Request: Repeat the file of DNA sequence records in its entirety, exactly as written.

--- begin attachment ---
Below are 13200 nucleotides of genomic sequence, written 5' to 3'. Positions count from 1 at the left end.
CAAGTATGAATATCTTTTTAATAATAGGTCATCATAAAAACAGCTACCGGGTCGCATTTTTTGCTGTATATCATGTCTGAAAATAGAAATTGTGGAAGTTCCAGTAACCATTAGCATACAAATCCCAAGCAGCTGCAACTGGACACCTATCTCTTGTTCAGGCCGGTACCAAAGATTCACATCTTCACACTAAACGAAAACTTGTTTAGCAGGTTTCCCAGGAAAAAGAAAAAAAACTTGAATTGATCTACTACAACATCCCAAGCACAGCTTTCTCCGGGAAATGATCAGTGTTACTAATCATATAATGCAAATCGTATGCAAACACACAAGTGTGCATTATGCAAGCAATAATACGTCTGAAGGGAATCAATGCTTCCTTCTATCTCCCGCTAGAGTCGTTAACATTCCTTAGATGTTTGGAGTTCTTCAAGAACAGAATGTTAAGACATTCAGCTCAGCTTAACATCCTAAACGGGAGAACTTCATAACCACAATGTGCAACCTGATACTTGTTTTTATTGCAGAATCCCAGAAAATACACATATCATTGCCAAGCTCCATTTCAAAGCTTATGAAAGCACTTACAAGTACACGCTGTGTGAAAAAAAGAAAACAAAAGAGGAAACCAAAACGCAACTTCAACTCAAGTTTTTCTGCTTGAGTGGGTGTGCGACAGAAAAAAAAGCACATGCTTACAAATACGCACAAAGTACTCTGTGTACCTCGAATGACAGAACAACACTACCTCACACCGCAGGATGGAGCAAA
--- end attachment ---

Below are 13200 nucleotides of genomic sequence, written 5' to 3'. Positions count from 1 at the left end.
CAAGTATGAATATCTTTTTAATAATAGGTCATCATAAAAACAGCTACCGGGTCGCATTTTTTGCTGTATATCATGTCTGAAAATAGAAATTGTGGAAGTTCCAGTAACCATTAGCATACAAATCCCAAGCAGCTGCAACTGGACACCTATCTCTTGTTCAGGCCGGTACCAAAGATTCACATCTTCACACTAAACGAAAACTTGTTTAGCAGGTTTCCCAGGAAAAAGAAAAAAAACTTGAATTGATCTACTACAACATCCCAAGCACAGCTTTCTCCGGGAAATGATCAGTGTTACTAATCATATAATGCAAATCGTATGCAAACACACAAGTGTGCATTATGCAAGCAATAATACGTCTGAAGGGAATCAATGCTTCCTTCTATCTCCCGCTAGAGTCGTTAACATTCCTTAGATGTTTGGAGTTCTTCAAGAACAGAATGTTAAGACATTCAGCTCAGCTTAACATCCTAAACGGGAGAACTTCATAACCACAATGTGCAACCTGATACTTGTTTTTATTGCAGAATCCCAGAAAATACACATATCATTGCCAAGCTCCATTTCAAAGCTTATGAAAGCACTTACAAGTACACGCTGTGTGAAAAAAAGAAAACAAAAGAGGAAACCAAAACGCAACTTCAACTCAAGTTTTTCTGCTTGAGTGGGTGTGCGACAGAAAAAAAAGCACATGCTTACAAATACGCACAAAGTACTCTGTGTACCTCGAATGACAGAACAACACTACCTCACACCGCAGGATGGAGCAAA